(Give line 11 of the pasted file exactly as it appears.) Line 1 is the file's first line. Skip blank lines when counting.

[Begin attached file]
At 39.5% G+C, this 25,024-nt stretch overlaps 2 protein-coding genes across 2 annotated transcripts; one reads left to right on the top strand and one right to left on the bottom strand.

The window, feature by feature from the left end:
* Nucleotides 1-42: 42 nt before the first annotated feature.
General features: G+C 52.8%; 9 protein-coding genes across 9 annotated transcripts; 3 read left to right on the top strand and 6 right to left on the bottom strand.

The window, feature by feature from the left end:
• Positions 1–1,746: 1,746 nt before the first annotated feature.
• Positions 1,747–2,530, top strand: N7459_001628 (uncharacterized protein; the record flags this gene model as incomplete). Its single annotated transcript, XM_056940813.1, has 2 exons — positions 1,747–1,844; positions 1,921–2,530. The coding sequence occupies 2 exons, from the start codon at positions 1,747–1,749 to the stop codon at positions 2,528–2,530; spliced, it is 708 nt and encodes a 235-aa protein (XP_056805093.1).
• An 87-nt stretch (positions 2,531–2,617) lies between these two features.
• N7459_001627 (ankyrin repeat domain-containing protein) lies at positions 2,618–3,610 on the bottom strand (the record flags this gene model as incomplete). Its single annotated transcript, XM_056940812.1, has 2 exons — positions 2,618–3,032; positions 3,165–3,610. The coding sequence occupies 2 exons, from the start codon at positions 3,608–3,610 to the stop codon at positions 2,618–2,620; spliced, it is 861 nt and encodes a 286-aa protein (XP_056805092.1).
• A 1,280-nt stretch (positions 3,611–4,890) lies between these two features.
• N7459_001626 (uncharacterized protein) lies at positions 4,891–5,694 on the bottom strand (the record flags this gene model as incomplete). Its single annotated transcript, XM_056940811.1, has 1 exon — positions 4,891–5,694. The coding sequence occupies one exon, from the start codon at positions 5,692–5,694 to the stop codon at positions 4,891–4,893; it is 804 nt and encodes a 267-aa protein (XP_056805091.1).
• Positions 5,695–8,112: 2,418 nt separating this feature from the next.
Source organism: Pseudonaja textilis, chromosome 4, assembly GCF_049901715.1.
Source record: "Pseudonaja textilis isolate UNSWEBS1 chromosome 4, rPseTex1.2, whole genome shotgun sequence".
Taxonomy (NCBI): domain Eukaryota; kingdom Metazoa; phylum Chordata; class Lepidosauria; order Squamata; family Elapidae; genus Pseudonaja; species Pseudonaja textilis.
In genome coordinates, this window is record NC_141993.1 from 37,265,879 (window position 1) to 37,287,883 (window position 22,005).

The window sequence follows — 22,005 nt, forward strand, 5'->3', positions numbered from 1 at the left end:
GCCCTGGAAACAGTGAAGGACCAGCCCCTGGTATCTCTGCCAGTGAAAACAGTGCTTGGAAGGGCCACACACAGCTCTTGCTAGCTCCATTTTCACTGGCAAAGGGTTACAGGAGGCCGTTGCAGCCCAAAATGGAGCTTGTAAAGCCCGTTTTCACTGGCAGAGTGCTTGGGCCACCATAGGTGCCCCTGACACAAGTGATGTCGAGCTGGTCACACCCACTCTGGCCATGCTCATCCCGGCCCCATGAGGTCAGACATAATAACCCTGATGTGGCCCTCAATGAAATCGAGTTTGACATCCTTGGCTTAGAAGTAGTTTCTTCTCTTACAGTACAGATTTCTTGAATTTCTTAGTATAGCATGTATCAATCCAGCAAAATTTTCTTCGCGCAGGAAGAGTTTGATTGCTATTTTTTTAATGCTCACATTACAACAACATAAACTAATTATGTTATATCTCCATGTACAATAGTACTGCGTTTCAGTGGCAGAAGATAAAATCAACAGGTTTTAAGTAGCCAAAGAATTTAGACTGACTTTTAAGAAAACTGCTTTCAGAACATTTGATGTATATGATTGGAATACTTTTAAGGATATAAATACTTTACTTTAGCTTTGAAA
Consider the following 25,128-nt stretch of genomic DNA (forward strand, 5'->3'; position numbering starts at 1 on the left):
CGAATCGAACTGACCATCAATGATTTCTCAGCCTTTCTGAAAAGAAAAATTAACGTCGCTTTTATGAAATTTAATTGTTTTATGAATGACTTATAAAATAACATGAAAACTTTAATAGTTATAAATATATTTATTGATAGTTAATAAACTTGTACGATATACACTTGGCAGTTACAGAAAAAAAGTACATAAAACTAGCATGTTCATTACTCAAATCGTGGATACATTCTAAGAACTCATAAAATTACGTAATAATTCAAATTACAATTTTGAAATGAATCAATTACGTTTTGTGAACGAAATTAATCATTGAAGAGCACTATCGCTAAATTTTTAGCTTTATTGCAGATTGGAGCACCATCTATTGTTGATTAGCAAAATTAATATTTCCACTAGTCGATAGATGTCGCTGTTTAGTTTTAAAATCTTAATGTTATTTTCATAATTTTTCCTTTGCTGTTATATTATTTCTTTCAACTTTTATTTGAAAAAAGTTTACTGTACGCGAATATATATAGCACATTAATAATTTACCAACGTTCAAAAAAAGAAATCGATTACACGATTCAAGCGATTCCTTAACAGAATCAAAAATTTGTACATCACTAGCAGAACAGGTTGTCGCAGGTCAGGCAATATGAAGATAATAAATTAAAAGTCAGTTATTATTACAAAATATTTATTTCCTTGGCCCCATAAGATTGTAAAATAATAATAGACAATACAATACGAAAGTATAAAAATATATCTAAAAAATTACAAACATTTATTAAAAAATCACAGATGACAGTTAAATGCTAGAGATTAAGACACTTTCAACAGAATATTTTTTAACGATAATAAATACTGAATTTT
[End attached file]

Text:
• N7459_001626 (uncharacterized protein) lies at positions 4,891–5,694 on the bottom strand (the record flags this gene model as incomplete). Its single annotated transcript, XM_056940811.1, has 1 exon — positions 4,891–5,694. The coding sequence occupies one exon, from the start codon at positions 5,692–5,694 to the stop codon at positions 4,891–4,893; it is 804 nt and encodes a 267-aa protein (XP_056805091.1).